Why is this scripture read today, two Sundays before Great Lent begins? What is its meaning? What are the two critical characteristics of those who will be saved? How are we to understand the things the righteous did and the unrighteous did not do, and their identical answers to the Lord? What must we do?
A homily at the liturgy of the Saturday for the dead. Why do we pray for the dead? What is proper and improper sorrow for the dead (it is related to how much we believe in the resurrection)? What will happen on the day of judgment?
A short homily given after Vespers and before matins on the Eve of the Sunday of the Last Judgment. The services contain much dogmatic content, but also teach us *how* to pray – what our attitude should be. The Sunday of the Last Judgment has many prayers (in the first person!) which mention the terrifying judgments and our terrible sinfulness, and they always end with hope in God’s mercy. We must learn to pray in this way – to consider ourselves the worst of sinners and in the same breath, the same thought, having great confidence in God’s mercy. Several examples for the services for tonight are discussed.
he account of the last judgment in the Gospel of Matthew has a lot of repetition in it. In scripture, when things are repeated, they are important. Both the righteous and the unrighteous heard the same list of good works (fed the hungry, visited the sick and those in prison, etc), and their reactions were externally similar – they wondered when the events the Lord describes occurred. The righteous “forgot” about their good works because their works were because of their consuming love for God and neighbor. Let us look carefully at the list of works the Lord describes and understand their exact meaning, and the meaning of the responses of the righteous and unrighteous. The main criterion for the judgment will be whether we have fulfilled the two greatest commandments.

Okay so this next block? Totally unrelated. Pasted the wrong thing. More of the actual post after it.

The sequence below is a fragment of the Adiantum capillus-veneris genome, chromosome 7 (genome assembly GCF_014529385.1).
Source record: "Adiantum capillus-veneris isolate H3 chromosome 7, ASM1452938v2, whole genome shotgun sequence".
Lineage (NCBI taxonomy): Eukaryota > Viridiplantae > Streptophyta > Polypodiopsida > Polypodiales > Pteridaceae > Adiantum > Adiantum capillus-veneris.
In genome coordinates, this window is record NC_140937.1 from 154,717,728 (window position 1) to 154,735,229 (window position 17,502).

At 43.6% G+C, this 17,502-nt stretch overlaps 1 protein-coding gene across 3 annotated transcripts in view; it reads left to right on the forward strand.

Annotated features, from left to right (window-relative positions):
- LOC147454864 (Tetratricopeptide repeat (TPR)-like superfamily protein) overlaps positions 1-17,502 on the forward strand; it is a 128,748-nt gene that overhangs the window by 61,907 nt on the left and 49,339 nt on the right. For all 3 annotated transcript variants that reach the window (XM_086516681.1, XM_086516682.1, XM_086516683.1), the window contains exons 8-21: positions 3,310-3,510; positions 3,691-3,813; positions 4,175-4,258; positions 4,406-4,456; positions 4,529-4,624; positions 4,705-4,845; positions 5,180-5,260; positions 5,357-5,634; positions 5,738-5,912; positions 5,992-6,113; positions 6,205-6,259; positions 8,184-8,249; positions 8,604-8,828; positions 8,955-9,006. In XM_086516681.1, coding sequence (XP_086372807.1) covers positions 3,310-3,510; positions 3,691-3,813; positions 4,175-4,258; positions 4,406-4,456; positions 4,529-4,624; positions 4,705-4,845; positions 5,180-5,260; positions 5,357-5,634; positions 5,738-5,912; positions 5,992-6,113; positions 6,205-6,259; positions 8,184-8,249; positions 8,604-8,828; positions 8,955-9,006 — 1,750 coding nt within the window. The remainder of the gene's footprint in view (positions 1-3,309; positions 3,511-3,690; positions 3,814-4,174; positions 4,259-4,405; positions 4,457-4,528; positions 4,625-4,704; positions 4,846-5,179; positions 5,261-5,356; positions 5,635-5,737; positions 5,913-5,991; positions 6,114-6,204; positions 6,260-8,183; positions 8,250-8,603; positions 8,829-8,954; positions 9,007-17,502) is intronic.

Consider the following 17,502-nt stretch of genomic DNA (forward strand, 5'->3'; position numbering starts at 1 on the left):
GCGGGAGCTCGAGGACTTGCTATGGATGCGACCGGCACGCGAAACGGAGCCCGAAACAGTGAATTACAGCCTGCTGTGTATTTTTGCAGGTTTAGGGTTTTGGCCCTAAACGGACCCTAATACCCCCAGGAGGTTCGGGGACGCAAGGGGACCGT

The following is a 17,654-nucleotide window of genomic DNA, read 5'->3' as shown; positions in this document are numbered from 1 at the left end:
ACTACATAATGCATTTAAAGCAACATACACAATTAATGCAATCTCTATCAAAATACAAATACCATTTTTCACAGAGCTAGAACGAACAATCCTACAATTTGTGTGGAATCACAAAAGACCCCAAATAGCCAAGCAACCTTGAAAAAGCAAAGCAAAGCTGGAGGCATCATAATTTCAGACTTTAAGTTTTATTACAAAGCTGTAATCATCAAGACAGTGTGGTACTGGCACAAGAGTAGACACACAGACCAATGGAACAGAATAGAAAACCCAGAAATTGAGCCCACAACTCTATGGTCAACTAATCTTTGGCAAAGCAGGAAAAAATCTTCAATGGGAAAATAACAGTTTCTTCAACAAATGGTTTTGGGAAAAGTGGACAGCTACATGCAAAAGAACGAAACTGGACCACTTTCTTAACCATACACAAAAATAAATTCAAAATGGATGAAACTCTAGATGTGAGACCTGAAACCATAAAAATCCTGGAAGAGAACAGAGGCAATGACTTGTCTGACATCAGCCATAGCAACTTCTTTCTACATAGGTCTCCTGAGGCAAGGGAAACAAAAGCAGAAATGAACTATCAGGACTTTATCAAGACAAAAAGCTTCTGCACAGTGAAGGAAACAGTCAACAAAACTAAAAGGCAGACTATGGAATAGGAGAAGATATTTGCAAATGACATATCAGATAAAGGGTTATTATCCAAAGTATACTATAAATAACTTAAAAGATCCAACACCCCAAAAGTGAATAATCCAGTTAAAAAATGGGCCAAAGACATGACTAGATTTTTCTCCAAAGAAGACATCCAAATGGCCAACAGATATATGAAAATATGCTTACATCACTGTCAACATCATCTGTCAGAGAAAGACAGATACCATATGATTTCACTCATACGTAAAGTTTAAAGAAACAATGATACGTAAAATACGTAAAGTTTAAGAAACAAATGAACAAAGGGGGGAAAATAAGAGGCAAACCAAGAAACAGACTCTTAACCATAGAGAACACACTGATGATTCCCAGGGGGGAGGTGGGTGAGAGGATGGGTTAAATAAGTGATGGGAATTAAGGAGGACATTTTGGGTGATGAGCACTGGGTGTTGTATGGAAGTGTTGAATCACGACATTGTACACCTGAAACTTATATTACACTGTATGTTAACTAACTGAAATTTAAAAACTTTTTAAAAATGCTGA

Audio homily on the Epistle for Thursday in the Week of the Prodigal Son: 1 John 4:20-5:21
LISTEN NOW Synopsis: "By the waters of Babylon", Psalm 136 is sung only three times in the year, on the three Sundays before Great Lent, at matins. The Psalm is historical, being a lament of the exiled Jews in Babylon Read More …
Account of Pre-Lenten Retreat to the Hermitage of the Holy Cross, Wayne, WV. Part 1. Introduction, and concerning thoughts. Pictures of Priest Seraphim with friends at the monastery trapaza, and with the goats at the goat barn.
I traveled to the Hermitage of the Holy Cross in West Virginia right after theSunday of the Publican and Pharisee in order to get myself ready for Great Lent. I needed what they call in the world an “attitude adjustment” – in the Christian faith this is accomplished by repentance, prayer and (good) activity. I was also going to see Hierodeacon Sergius for the first time since he came to the “monastery of his repentance”, not long he was baptized at St Nicholas, and also old friends Igumen Seraphim, Hieromonk Andrew, and Mother Theodora, whom I knew in St Louis before the Hermitage began. …
When you commune and leave church, the angel bows before you! You stand before the angels, because you are bearers of Christ! If you do not understand this, I am not saying that you come to church in vain, but that you are not truly penetrated by the significance of coming to church […]
Also several good links to material on Fr George.
Imagine now that we are patients in this hospital of the world. The sickness that every one of us is suffering from has the same name – unrighteousness. The word includes all the passions, all lust, all sins – all the weakness and enervation of our souls, our heats and our minds.
The sick are one thing at the beginning of their illness, another at its peak and yet another in its healing. […]